The Book Industry Study Group (BISG) and EDItEUR—the international body that maintains ONIX product information standards—working in collaboration with representatives from the Association of American Publishers (AAP) and the U.K. Publishers Association (PA), have made provisions to the "ONIX for Books" standards to allow for a standard means of communicating agency model sales terms for e-books.
Adult trade publishers with a “change is good” attitude are finding success in today’s market. From promoting literacy to experimenting with new marketing initiatives, such as social networking sites and author videos, and new distribution formats, such as e-books and digital downloads, industry leaders are now acting upon, not resisting, the significant turn the publishing world has been taking. Data indicates that while monthly sales fluctuate, overall, sales are still up, and many publishers are proactively striving to keep them that way. Last month, The Association of American Publishers (AAP) reported that adult hardbound book sales totaled $2.8 billion in 2007, a 7.8-percent increase
The Association of American Publishers (AAP) has announced it has joined the Automated Content Access Protocol (ACAP). According to the AAP, ACAP is developing and piloting a standard system which allows publishers to express digital content access and usage policies in a language that can be programmed to be recognized by search engines. This is a joint project with the International Publishers Association, European Publishers Council and the World Association of Newspapers. The project’s goal is to serve as a building block for e-commerce in the online publishing world by helping publishers make their licensing terms and e-commerce information universally readable. “ACAP’s specification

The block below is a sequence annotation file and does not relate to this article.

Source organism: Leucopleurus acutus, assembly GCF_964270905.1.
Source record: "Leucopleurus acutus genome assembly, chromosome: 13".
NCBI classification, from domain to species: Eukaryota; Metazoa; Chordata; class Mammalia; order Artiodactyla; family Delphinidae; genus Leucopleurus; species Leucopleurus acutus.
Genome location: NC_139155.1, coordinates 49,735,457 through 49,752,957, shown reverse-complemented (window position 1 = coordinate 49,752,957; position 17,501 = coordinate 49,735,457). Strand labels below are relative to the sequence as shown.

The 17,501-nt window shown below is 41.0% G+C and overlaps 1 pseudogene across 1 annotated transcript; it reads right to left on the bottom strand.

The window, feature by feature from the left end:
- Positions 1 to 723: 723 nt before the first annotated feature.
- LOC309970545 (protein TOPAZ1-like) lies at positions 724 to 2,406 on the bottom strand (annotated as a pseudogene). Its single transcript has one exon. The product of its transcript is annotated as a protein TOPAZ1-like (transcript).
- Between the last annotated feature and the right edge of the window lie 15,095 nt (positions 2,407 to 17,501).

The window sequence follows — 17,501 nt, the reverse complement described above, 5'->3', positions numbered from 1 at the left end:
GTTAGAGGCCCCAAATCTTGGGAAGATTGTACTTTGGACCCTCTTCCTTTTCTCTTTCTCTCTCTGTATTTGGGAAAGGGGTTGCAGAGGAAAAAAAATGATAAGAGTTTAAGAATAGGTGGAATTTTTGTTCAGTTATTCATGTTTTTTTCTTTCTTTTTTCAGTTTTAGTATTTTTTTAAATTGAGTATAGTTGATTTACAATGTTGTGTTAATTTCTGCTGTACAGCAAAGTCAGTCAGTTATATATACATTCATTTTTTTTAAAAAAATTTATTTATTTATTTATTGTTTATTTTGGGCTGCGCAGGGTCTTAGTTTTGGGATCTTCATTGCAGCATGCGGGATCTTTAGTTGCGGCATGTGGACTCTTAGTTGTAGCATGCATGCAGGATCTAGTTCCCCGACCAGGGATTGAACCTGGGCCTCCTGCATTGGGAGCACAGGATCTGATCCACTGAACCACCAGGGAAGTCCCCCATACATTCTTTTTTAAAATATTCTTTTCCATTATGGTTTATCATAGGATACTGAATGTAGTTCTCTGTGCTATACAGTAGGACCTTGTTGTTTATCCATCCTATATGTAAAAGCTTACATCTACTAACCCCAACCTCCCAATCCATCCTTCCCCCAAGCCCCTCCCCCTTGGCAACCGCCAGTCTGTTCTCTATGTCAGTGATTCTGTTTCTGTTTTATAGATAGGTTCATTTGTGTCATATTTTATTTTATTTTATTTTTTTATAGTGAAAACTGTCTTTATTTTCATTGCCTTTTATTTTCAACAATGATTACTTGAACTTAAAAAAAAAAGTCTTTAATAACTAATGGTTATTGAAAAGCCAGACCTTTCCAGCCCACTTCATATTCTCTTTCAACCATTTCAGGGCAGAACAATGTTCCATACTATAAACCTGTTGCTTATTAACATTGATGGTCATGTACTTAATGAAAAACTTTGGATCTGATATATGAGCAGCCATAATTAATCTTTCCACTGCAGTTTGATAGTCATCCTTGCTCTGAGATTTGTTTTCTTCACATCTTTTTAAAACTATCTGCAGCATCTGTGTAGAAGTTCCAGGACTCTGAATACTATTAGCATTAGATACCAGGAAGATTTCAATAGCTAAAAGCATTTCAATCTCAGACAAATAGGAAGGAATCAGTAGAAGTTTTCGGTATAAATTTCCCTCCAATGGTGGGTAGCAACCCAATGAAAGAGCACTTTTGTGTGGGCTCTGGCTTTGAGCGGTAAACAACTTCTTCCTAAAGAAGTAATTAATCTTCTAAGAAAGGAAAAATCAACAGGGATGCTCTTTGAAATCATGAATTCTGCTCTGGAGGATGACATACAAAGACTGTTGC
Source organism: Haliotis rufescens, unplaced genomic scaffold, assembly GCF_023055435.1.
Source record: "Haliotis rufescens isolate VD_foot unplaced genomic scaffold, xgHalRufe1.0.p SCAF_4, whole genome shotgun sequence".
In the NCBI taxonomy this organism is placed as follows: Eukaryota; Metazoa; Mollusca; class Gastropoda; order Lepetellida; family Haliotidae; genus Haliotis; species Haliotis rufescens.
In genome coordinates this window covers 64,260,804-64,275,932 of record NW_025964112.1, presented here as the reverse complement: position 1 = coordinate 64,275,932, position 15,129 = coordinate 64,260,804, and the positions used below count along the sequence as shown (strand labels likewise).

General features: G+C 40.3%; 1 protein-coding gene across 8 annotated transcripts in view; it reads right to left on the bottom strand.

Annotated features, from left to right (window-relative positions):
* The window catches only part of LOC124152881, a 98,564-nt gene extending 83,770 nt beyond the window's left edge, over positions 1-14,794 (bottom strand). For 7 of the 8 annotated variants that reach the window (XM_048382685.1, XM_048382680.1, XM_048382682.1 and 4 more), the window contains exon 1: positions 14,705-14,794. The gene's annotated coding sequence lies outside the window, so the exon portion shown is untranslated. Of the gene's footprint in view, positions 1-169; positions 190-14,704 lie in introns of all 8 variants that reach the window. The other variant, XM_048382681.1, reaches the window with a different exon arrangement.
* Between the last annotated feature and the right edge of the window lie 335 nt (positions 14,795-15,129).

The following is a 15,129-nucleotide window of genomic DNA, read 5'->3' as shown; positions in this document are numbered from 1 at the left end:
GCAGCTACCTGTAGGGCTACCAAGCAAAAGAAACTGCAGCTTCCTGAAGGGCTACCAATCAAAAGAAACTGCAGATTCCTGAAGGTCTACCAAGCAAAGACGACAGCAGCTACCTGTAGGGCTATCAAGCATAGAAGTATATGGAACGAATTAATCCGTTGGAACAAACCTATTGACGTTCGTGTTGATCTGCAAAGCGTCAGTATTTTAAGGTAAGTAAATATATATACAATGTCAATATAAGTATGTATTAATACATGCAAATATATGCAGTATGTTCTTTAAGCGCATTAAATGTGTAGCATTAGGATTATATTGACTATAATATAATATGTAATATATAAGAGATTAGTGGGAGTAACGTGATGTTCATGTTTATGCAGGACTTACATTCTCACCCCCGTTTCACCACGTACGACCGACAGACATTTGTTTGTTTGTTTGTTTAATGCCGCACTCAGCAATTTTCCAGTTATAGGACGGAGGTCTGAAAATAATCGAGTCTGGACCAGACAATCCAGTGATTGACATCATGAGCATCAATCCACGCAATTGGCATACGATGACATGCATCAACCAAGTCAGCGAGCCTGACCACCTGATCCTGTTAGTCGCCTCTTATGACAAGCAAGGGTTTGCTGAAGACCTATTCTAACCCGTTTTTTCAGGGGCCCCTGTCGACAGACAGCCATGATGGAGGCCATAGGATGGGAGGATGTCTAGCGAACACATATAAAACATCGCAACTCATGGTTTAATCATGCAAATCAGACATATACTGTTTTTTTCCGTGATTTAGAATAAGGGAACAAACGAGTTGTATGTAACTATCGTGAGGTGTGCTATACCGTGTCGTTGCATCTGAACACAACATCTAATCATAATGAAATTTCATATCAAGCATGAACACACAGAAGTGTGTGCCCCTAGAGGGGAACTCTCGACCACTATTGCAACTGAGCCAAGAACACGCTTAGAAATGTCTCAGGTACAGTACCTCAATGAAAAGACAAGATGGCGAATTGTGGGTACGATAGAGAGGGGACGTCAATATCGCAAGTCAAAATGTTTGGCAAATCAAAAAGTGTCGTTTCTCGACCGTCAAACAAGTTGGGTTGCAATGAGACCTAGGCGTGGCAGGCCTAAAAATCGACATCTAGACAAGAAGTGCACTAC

After 30 years, the ISBN might be getting a facelift. The updated International Standard Book Number being proposed by a standards organization will increase the number of titles computer systems can track. It could also require publishers to spend millions on software upgrades. The reason: The proposal expands the ISBN to 13 digits, breaking computer programs designed to use the original 10-digit standard. The update is being developed by the International Organization for Standardization (ISO). The group has overseen the standard since 1972. The ISBN is used by publishers, distributors, and retailers to identify books in 160 countries. The new standard could